When just starting out, it is quite clear that a blogger has no audience, so to speak.
0 followers isn’t inviting one to put his best content, of course.
As a matter of fact, I think that lacking an audience is far worse than earning no income from blogging.
The thing is, people tend to go about building an audience the wrong way.
I said, building an audience.
You have to build it, one reader after another. One great blog post after another.
But how exactly do you do that?
Easy. You network.
When you first arrive online, you are nobody. If you are trying to be read, you have to become somebody.
I remember when I started posting on my main blog back in April 2012. It was like I was talking to myself.
Lack of feedback means there’s no way to figure out what needs to improve.
Was a any good?
Well, the thing is that I managed to get other bloggers to agree to interviews, got a few blog posts Freshly Pressed (it’s now called Discover) and I even had Neil Gaiman and Random House share a couple of posts of mine via Twitter.
Here’s the thing: you might not have an audience, but other folks have one. And that’s where you can find as many readers as you are willing to work for.
How to (properly) network
Most bloggers’ idea of networking consists of them begging other people (via the comments section) to follow them. It’s insane.
As a matter of fact, I rarely even approve comments that include a link to someone else’s blog. It’s just rude.
Instead, what did I do? I interviewed interesting people; they obviously had a lot more readers than I did.
Other ways to network?
Interacting with others, sharing the content of others, and participating in communities are all great ways to generate attention and build an audience.
Think of it this way: you can engaging in a conversation. You are enjoying it for what it is.
The “social” element of success is so, so underrated. Sorry to break it to you, but without this, you cannot be successful, no matter how good you are.
I know brilliant artists who have 184 followers on their Instagram accounts. Brilliant.
Not only do you get in front of the people in the audience, you can also start letting people know that you have speaking experience, which is a great credibility builder.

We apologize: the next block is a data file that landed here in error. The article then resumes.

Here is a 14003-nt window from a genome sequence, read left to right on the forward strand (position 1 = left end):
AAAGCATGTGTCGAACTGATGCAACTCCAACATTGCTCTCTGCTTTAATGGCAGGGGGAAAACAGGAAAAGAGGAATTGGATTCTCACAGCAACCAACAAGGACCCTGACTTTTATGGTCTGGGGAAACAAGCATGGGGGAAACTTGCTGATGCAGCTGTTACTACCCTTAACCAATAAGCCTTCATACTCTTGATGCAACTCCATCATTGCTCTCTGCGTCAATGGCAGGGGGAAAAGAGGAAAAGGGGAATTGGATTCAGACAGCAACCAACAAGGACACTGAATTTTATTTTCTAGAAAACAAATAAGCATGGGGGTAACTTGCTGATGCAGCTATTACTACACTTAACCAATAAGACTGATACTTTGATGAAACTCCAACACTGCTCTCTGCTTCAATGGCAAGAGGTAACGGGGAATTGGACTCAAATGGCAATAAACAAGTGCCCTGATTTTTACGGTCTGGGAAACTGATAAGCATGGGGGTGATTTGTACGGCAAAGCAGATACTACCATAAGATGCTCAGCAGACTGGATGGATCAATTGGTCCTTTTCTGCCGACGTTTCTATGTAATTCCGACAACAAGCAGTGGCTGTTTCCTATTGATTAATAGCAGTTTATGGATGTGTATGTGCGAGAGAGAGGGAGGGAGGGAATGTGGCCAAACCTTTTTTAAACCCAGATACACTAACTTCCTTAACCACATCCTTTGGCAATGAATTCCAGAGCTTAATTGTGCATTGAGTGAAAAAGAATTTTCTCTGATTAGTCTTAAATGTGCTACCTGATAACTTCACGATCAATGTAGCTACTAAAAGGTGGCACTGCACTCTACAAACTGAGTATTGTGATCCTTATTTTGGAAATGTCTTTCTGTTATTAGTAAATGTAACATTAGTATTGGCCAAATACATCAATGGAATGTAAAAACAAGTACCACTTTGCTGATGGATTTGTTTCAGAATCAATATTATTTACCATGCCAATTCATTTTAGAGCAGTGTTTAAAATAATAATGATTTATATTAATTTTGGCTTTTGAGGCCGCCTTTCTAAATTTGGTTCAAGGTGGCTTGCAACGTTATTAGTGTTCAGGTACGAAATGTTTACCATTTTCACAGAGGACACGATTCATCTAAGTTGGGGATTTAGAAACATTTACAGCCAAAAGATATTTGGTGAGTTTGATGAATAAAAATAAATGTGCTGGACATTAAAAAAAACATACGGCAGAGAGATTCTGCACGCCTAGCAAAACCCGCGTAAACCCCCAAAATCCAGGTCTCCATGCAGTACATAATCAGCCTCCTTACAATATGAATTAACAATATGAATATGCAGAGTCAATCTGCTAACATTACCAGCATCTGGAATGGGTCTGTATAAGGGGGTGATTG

Interviewing people is great, but so is getting interviewed.
Comment on other blogs
Find the top ten bloggers in your niche, interact with them. Read their stuff, offer great comments. This is a big, big part of networking.
Write each comment without even mentioning you have a blog. Write really great comments. Ask questions, state your opinion, respectfully disagree if it’s the case.
Just don’t be a jerk, okay?
After you’ve built rapport with some of the most popular bloggers in your niche, you can ask them if you can guest blog. Some will say no, some yes, some will ignore your message.
Don’t take it personally.
But when someone accepts, then do your very best. I mean it. Write something you are proud of. Don’t save your best stuff for your blog, but rather use that content to get as many readers as possible from someone else’s audience.
Promoted posts on Facebook, promoted Tweets, are all great ways to promote content and get in front of others. This can bring you rapid exposure and help shortcut the overall process.
Your blog needs to have a strategy for building your own audience. You need to map out a smart strategy and pursue this in a purposeful manner.
You may need to do some experimentation to find what works for you, but there is no time like the present.
Get out there and make it happen!
What other methods have you used to leverage other people’s audiences in order to build your own?